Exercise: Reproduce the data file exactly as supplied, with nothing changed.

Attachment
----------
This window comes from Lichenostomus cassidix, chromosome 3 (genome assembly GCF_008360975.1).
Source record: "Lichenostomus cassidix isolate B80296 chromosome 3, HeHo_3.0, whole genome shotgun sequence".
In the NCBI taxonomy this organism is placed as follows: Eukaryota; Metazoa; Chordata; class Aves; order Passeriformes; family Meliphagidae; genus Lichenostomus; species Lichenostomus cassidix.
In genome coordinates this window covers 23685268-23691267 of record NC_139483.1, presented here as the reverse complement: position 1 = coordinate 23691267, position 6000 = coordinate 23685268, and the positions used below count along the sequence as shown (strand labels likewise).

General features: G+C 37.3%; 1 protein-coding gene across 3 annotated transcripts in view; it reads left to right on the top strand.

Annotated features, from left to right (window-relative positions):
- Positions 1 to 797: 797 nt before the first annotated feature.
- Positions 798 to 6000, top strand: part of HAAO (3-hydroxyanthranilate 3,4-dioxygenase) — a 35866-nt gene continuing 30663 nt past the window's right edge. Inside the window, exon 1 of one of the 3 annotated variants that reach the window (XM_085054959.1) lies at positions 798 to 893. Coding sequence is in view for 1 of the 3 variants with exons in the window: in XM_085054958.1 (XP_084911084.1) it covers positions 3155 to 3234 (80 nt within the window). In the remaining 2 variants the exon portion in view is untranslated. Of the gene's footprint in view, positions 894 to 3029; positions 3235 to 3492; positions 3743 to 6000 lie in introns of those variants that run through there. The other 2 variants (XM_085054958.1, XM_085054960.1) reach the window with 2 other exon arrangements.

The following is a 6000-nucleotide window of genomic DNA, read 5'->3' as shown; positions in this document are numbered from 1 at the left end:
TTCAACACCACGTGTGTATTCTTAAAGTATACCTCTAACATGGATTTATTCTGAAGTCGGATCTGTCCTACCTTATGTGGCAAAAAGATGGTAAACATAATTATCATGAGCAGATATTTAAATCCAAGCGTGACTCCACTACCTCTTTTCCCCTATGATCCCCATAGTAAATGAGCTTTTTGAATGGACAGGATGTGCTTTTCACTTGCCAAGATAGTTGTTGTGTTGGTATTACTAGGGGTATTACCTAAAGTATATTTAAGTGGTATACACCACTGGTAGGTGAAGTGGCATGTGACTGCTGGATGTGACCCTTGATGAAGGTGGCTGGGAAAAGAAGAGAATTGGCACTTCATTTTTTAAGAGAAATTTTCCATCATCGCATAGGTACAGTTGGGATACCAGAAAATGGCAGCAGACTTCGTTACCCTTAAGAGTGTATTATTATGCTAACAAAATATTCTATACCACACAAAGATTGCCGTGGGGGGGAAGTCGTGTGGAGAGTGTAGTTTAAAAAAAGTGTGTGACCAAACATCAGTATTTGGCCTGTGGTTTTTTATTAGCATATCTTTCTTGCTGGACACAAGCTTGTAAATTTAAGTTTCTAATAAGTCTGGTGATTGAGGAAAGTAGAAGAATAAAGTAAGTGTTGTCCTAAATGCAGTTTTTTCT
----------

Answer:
This window comes from Lichenostomus cassidix, chromosome 3 (genome assembly GCF_008360975.1).
Source record: "Lichenostomus cassidix isolate B80296 chromosome 3, HeHo_3.0, whole genome shotgun sequence".
In the NCBI taxonomy this organism is placed as follows: Eukaryota; Metazoa; Chordata; class Aves; order Passeriformes; family Meliphagidae; genus Lichenostomus; species Lichenostomus cassidix.
In genome coordinates this window covers 23685268-23691267 of record NC_139483.1, presented here as the reverse complement: position 1 = coordinate 23691267, position 6000 = coordinate 23685268, and the positions used below count along the sequence as shown (strand labels likewise).

General features: G+C 37.3%; 1 protein-coding gene across 3 annotated transcripts in view; it reads left to right on the top strand.

Annotated features, from left to right (window-relative positions):
- Positions 1 to 797: 797 nt before the first annotated feature.
- Positions 798 to 6000, top strand: part of HAAO (3-hydroxyanthranilate 3,4-dioxygenase) — a 35866-nt gene continuing 30663 nt past the window's right edge. Inside the window, exon 1 of one of the 3 annotated variants that reach the window (XM_085054959.1) lies at positions 798 to 893. Coding sequence is in view for 1 of the 3 variants with exons in the window: in XM_085054958.1 (XP_084911084.1) it covers positions 3155 to 3234 (80 nt within the window). In the remaining 2 variants the exon portion in view is untranslated. Of the gene's footprint in view, positions 894 to 3029; positions 3235 to 3492; positions 3743 to 6000 lie in introns of those variants that run through there. The other 2 variants (XM_085054958.1, XM_085054960.1) reach the window with 2 other exon arrangements.

The following is a 6000-nucleotide window of genomic DNA, read 5'->3' as shown; positions in this document are numbered from 1 at the left end:
TTCAACACCACGTGTGTATTCTTAAAGTATACCTCTAACATGGATTTATTCTGAAGTCGGATCTGTCCTACCTTATGTGGCAAAAAGATGGTAAACATAATTATCATGAGCAGATATTTAAATCCAAGCGTGACTCCACTACCTCTTTTCCCCTATGATCCCCATAGTAAATGAGCTTTTTGAATGGACAGGATGTGCTTTTCACTTGCCAAGATAGTTGTTGTGTTGGTATTACTAGGGGTATTACCTAAAGTATATTTAAGTGGTATACACCACTGGTAGGTGAAGTGGCATGTGACTGCTGGATGTGACCCTTGATGAAGGTGGCTGGGAAAAGAAGAGAATTGGCACTTCATTTTTTAAGAGAAATTTTCCATCATCGCATAGGTACAGTTGGGATACCAGAAAATGGCAGCAGACTTCGTTACCCTTAAGAGTGTATTATTATGCTAACAAAATATTCTATACCACACAAAGATTGCCGTGGGGGGGAAGTCGTGTGGAGAGTGTAGTTTAAAAAAAGTGTGTGACCAAACATCAGTATTTGGCCTGTGGTTTTTTATTAGCATATCTTTCTTGCTGGACACAAGCTTGTAAATTTAAGTTTCTAATAAGTCTGGTGATTGAGGAAAGTAGAAGAATAAAGTAAGTGTTGTCCTAAATGCAGTTTTTTCT